With a bang in Copenhagen and a whimper in the U.S. Senate, the 20-year effort to deal with global warming by capping emissions and putting a price on carbon has come to an end. In the wake of the crash, climate advocates have advanced a range of ideas about how to move forward. Some suggest that a scaled-back version of cap-and-trade, focused only on the utility sector, might work. Others say we need a carbon tax that refunds all its revenue to the public. Still others insist that we must build a stronger political movement to overcome the opposition of …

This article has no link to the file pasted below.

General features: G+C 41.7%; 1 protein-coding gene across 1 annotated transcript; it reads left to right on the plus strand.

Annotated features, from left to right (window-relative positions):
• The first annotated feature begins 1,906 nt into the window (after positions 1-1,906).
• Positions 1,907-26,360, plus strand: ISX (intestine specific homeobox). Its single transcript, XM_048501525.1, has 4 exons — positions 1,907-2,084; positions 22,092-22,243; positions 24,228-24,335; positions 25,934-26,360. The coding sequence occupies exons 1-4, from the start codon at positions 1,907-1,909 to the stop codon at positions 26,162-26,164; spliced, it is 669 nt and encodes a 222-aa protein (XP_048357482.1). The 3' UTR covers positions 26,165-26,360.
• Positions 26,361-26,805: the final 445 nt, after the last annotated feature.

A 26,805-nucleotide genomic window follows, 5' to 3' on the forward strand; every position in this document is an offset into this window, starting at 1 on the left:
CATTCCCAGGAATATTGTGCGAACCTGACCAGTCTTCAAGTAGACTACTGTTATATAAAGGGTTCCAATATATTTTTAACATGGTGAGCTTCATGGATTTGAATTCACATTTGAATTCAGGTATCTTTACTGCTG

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Michael Shellenberger is coauthor of Break Through: From the Death of Environmentalism to the Politics of Possibility, and cofounder of Breakthrough Institute.
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